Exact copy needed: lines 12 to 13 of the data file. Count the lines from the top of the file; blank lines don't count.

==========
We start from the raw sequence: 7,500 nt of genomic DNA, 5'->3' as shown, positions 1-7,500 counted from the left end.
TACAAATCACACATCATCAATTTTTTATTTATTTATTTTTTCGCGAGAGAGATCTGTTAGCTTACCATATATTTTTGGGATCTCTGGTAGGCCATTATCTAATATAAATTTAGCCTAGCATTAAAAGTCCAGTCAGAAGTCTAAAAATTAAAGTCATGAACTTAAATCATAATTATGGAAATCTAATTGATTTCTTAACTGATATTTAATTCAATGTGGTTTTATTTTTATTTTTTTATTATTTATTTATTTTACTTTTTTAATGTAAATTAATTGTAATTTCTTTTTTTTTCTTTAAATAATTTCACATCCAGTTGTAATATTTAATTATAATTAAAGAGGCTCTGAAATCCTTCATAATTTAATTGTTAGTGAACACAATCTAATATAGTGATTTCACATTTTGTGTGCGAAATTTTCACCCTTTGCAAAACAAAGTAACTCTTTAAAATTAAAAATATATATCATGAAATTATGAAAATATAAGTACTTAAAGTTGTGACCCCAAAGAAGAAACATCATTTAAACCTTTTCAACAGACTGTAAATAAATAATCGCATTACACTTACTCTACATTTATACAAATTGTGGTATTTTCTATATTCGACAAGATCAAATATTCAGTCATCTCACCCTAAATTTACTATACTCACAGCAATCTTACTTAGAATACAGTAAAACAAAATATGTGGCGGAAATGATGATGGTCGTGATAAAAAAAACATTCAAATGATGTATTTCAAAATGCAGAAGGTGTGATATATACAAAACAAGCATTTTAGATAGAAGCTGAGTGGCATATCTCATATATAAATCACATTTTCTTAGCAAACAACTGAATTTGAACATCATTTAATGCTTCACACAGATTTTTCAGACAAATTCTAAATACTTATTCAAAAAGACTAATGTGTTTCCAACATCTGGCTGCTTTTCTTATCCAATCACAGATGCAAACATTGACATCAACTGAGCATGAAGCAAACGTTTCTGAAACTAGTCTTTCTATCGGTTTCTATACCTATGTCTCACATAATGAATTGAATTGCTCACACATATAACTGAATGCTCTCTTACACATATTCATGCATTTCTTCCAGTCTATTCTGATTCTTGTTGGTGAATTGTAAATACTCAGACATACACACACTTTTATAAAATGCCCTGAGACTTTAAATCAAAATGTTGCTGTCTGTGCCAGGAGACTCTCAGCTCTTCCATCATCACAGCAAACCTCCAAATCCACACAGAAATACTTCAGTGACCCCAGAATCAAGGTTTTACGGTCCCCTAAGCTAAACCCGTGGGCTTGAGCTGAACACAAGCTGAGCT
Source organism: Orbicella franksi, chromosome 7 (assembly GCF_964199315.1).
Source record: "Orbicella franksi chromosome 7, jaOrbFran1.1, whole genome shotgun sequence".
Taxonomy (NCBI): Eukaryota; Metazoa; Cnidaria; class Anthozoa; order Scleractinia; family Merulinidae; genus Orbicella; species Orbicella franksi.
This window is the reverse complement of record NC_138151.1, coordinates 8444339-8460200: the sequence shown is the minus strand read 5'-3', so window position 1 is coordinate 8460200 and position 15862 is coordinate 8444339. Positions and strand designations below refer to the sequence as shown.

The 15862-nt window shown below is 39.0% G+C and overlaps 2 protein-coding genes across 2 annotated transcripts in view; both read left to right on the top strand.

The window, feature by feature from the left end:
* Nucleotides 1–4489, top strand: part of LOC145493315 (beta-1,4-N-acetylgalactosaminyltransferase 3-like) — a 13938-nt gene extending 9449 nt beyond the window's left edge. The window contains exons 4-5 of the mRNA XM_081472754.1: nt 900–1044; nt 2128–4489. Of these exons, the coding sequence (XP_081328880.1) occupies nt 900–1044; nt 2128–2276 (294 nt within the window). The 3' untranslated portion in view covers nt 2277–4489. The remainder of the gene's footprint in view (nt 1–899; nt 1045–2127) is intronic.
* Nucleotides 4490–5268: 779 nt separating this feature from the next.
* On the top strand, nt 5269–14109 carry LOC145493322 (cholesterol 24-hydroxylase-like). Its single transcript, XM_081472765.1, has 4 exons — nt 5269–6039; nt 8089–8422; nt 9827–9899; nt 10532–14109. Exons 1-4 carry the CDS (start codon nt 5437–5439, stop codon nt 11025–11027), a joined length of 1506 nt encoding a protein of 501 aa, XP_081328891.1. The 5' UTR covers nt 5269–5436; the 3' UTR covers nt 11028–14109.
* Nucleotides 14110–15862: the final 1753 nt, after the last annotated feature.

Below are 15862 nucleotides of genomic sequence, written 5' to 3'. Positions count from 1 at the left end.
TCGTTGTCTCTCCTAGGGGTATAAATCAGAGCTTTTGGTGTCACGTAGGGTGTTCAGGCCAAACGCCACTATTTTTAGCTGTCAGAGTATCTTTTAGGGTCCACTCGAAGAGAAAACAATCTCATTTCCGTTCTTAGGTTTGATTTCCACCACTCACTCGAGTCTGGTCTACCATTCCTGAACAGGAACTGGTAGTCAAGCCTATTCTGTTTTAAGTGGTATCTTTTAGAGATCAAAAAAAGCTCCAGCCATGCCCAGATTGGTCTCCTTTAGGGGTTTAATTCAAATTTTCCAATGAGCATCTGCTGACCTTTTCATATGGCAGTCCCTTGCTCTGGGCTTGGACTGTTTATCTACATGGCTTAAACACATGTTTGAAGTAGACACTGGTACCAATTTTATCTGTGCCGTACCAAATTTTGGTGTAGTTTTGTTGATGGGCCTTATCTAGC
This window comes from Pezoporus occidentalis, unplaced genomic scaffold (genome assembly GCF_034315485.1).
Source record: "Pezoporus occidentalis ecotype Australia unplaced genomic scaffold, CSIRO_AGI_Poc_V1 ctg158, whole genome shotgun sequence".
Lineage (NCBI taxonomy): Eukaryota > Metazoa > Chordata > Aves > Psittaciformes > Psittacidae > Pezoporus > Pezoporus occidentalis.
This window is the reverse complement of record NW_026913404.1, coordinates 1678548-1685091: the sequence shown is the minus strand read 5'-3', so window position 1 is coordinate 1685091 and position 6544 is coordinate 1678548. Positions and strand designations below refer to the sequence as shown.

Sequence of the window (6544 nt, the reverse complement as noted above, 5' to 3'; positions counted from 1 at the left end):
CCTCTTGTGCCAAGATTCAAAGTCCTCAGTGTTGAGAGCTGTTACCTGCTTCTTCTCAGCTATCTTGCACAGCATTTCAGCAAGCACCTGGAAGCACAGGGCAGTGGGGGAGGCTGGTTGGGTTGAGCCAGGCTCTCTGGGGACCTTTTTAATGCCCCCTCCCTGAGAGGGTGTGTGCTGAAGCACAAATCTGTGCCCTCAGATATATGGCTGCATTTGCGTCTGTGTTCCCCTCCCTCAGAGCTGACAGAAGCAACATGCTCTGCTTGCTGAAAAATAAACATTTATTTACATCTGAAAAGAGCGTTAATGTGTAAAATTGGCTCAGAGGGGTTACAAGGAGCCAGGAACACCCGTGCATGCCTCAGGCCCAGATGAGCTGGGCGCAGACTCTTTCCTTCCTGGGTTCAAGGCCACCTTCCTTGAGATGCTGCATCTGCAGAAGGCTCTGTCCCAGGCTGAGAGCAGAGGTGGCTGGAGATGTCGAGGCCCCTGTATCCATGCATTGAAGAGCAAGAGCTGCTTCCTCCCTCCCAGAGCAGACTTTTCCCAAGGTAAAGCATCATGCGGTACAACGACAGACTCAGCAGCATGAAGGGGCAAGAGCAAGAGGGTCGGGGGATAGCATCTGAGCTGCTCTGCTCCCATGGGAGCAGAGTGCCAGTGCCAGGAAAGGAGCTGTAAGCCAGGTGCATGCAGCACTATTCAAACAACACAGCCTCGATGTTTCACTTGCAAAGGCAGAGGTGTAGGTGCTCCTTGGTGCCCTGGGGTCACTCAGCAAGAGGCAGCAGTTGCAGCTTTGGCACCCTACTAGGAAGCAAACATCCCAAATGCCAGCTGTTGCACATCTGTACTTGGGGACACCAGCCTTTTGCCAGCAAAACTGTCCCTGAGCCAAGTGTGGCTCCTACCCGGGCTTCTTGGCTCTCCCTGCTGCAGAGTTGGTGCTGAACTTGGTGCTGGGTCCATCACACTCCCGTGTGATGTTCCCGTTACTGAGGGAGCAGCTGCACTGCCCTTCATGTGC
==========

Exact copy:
* Nucleotides 14110–15862: the final 1753 nt, after the last annotated feature.

Below are 15862 nucleotides of genomic sequence, written 5' to 3'. Positions count from 1 at the left end.